English Touring Theatre, Oxford Playhouse and Shakespeare at the Tobacco Factory
Northern Stage, Newcastle
We open with the wedding of Othello and Desdemona. It’s a Muslim wedding because this Othello has not really converted to Christianity at all; he remains a secret Muslim.
There’s no Shakespearean authority for this and so, to understand the reasoning, you have to read a four-page article in the programme, an article which tells us that this Othello is a “Moor for our time.”
To have to read the programme to fully understand something that has been added to the plot sets alarm bells ringing for me.
But alright. Let’s accept that. Let’s accept the modern dress; let’s accept the conversation between Iago and Othello in a gym while Iago holds the punch bag as Othello works out. We might, however, wonder why a number of these punch bags hang above the stage in one scene. Or are they now duffle bags as the Venetian forces move to Cyprus?
And why do said forces not wear uniforms? Othello puts on a stab vest at one point, some of the soldiers wear black tee-shirts and put on black greatcoats (and carry flashlights) when sent in the night to arrest Othello, but that's all the military paraphernalia we get.
In fact, there’s little colour anywhere—except when the women appear. They—Desdemona, Emilia and Bianca—are brightly, at times even frivolously, dressed.
Now let’s forget this concept business—for make no mistake, this is director’s concept theatre—and see how Shakespeare fares.
Although Victor Oshin, in his professional stage debut, has a certain presence, I could not believe that this is the man who suffered greatly before coming to Venice where his military prowess raised him to the rank of General in the Duke’s army. He is simply too young.
Then there’s Iago; no matter how much he tells us he hates “the Moor” for appointing Cassio to be his lieutenant rather than him, there seems to be little passion, no light and dark, in Paul McEwan’s performance. One might dispute whether or not Iago is evil totally but surely no one can deny his passionate nature?
As Cassio, Philip Correia does the best that can be done in a part which I have always felt is somewhat underwritten. Christopher Bianchi’s Brabantio is suitably irate at his daughter’s marriage to the, to him, total unsuitable Othello, and when she stands up to him, the fury goes up a notch or two as he disowns her. As Roderigo (with Geordie accent), Brian Lonsdale gets the character’s gullibility, petulance and ire nicely.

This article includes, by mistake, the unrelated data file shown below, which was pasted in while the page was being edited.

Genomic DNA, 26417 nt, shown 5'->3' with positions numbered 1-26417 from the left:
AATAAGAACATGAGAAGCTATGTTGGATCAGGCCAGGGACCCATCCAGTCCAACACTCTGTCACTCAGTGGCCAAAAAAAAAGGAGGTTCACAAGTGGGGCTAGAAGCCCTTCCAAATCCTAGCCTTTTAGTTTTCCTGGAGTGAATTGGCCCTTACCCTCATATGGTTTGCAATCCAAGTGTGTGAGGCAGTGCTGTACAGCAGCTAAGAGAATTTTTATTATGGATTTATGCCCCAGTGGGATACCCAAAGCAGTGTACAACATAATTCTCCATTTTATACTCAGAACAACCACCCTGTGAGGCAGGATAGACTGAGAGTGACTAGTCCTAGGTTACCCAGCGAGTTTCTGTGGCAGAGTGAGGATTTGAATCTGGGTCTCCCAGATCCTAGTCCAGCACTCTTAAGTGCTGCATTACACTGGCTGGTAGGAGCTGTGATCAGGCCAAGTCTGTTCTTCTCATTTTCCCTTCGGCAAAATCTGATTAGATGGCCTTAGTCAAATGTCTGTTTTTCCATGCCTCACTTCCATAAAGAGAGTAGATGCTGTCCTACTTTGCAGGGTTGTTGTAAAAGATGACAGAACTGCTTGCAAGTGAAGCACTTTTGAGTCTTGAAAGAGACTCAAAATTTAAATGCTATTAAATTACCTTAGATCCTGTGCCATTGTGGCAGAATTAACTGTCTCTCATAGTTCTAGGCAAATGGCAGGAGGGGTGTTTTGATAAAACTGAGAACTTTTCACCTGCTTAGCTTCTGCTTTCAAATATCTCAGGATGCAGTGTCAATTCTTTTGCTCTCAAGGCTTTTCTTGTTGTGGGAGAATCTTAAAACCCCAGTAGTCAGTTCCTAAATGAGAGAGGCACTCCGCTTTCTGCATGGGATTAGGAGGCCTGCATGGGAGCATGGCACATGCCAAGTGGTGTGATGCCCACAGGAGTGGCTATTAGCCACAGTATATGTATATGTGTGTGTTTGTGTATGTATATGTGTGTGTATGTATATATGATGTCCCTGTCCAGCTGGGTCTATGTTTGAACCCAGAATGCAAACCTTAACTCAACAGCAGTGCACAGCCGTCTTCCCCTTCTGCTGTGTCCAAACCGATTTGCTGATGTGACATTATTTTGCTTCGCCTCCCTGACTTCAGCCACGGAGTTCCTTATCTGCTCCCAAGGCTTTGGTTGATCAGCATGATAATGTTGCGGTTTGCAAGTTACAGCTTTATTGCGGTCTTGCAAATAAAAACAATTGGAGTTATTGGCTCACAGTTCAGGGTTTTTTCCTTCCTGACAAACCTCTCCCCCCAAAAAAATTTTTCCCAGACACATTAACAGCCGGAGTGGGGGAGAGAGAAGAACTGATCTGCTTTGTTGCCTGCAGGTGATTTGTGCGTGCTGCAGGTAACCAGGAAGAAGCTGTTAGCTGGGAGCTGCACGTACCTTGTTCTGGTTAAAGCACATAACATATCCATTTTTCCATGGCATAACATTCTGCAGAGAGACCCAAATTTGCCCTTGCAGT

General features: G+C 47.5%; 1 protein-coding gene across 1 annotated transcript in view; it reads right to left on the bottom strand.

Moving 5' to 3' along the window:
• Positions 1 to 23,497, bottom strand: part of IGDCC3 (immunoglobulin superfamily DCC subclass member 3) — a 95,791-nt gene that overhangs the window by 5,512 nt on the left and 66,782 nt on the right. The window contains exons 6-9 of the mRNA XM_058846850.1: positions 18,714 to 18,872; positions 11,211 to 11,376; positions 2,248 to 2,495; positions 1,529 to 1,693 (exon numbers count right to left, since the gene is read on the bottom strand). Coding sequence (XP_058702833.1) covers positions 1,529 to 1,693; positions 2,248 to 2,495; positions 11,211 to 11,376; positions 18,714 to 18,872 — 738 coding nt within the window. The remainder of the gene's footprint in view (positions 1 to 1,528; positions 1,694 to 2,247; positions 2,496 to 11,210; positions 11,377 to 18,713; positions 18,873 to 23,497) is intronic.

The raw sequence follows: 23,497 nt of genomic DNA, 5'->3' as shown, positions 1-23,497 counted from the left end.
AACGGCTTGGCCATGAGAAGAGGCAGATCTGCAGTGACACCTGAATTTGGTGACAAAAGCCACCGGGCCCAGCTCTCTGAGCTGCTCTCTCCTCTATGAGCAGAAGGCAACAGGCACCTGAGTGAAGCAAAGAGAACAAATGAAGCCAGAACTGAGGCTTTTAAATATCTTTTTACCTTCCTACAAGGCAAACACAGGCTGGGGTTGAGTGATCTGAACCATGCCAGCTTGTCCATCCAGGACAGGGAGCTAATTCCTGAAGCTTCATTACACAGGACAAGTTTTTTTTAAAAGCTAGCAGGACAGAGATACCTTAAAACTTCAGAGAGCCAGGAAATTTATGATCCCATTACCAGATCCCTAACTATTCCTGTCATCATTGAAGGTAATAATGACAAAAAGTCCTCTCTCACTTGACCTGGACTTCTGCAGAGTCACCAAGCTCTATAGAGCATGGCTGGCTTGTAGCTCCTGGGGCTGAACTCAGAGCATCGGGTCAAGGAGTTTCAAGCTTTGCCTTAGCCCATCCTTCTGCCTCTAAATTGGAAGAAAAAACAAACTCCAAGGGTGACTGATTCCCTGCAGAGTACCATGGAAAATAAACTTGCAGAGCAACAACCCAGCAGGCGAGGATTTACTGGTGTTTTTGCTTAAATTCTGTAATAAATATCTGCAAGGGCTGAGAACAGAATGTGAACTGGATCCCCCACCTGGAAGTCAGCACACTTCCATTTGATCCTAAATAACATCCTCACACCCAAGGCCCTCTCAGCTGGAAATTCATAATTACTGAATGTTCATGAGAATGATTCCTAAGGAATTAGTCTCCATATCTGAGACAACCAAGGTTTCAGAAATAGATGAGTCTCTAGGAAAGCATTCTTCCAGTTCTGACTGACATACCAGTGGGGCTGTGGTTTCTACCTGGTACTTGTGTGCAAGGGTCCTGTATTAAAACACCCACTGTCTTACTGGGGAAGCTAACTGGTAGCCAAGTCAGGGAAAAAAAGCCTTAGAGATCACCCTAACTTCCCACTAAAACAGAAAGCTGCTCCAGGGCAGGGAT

As far as Desdemona (Kitty Archer) and Emilia (Kelly Price) are concerned, this is the first time I have felt that they have a real relationship. In fact, this is the first time I have felt that Emilia has any character at all and is not just a function. Having said that, their relationship is an “all girls together” sort of thing which is modern rather than Shakespearean and involves alcohol and giggles. It works, though, and brings an element of brightness (literally and figuratively) to the play.
But oh dear! Desdemona’s death… After giving a couple of instructions to Emilia to make sure the bed was made with the wedding sheets, we find Desdemona lying on a mat on the floor (and doing a bit of yoga before Othello comes in, which does seem a bit… off the wall, shall we say?) and being killed there.
I did so want to like this production—it’s only the third in the region this century—but, although it got better after the interval—something I heard that being said by a number of people as we made our slow way out of the theatre—I found it rather flat. Some good things; others not so good.
Please. Always put the play before the concept.